You do not chomp these berries. You do not inhale them or devour them. You do not hurry these berries.
We misread the sign at the grocery store. Organic Blueberries 97¢. A half-pint of pesticide-free, God's-best-work blueberries for ninety-seven cents? Sounds too good to believe. But we believed. We believed it four times over.
The receipt on our dining table showed us that each little container of unconventional berries cost $5.97. Five dollars and ninety-seven cents.
This one quart of blueberries cost us $24.
So you do not hurry these berries. You set the berry before you. You carefully, thoughtfully bathe the berry in clean water. You greet the berry and dry it gently, like you would like to be toweled off when you are old and weak: with dignity.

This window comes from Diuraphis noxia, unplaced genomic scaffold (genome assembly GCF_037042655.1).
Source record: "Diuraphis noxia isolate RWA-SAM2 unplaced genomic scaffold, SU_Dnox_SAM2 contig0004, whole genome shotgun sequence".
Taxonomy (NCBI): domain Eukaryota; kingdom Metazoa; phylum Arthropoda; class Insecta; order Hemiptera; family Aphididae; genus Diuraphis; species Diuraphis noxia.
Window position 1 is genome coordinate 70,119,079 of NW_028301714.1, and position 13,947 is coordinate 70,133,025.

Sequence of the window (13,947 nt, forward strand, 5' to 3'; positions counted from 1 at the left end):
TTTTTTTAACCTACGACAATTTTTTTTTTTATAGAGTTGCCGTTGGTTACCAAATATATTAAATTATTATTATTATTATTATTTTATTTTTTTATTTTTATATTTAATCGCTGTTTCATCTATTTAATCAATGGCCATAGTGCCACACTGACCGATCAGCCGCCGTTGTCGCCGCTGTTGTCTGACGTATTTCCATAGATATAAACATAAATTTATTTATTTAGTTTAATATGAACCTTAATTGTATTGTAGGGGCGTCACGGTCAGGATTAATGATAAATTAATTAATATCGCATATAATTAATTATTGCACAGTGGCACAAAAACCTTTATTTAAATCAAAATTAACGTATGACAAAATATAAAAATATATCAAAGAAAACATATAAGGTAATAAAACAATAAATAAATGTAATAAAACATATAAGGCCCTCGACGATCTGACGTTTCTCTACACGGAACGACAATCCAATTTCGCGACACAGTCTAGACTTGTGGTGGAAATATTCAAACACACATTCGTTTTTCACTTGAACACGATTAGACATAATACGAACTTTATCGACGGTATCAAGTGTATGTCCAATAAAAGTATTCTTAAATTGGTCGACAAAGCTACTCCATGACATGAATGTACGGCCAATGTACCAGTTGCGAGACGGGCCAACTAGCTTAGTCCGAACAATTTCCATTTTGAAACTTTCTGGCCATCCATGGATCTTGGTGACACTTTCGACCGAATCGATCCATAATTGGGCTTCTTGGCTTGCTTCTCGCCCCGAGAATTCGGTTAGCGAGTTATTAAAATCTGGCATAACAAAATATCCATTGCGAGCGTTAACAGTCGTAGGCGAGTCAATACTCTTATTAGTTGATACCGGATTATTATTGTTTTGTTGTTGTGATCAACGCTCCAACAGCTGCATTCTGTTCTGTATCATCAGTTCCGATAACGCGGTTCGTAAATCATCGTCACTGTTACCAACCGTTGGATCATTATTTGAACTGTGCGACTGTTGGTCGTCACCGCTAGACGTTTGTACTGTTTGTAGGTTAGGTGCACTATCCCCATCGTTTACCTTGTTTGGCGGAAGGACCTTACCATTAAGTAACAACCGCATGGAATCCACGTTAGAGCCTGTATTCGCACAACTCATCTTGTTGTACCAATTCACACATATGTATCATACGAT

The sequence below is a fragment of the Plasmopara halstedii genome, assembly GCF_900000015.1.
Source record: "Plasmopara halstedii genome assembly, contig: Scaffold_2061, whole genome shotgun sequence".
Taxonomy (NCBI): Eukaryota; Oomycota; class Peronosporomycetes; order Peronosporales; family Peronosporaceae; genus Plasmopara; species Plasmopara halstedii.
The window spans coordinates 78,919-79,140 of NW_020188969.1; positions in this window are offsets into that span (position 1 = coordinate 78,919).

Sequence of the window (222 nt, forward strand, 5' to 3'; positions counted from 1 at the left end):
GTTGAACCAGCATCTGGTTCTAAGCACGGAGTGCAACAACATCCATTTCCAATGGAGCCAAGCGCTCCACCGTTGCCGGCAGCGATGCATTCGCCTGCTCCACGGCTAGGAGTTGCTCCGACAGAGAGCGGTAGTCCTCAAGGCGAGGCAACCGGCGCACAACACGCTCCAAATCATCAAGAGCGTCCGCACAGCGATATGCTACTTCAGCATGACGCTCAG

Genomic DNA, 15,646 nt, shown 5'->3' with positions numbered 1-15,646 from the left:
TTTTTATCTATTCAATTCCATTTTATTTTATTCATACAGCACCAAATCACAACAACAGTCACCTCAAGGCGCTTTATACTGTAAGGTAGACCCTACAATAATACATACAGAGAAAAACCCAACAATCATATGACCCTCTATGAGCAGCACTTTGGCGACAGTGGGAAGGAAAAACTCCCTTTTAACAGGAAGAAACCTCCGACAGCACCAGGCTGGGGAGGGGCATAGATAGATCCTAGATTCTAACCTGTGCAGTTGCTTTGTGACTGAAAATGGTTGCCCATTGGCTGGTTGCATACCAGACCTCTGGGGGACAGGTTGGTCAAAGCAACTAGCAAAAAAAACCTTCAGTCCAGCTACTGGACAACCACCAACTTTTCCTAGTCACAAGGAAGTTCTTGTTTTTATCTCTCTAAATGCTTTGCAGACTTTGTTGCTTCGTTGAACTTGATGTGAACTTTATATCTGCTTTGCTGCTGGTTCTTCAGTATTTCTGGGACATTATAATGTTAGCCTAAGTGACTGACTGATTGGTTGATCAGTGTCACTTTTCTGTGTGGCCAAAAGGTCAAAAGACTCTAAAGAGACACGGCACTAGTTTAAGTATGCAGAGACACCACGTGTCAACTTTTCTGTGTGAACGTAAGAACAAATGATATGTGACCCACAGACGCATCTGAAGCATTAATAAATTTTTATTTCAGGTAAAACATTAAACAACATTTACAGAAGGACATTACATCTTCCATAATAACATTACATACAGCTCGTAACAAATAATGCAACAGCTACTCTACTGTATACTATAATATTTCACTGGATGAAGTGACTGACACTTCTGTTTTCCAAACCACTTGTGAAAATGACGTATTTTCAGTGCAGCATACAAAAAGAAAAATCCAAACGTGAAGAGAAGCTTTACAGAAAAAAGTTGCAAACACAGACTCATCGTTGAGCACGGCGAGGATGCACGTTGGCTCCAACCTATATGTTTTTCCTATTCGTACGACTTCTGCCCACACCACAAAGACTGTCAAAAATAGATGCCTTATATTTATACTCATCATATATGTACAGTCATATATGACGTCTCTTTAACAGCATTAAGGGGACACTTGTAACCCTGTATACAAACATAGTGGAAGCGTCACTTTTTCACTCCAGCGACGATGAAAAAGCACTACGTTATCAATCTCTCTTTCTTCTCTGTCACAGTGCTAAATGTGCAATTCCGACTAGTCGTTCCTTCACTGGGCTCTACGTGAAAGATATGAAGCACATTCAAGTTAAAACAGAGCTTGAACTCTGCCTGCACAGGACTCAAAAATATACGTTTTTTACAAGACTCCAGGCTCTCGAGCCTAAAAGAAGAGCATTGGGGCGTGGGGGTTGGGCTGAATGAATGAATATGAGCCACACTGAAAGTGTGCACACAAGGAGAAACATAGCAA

You transport the berry to your lips. You invite it inside, and if it obliges you, you thank it. You say, "No, thank you," and you welcome it to your tongue.
If you must do more than wait for it to dissolve of its own will, going gently into that good night, you press the berry between your muscly tongue and the smooth roof of your mouth––don't waste any on the untasting teeth!––and massage the flesh, the skin, the juice of the berry.
When the organic blueberry is pleased, when the berry acquiesces, when the berry bursts, you make the berry totally your own and you swallow it and you remember your ten cents as a purple dream down the throat.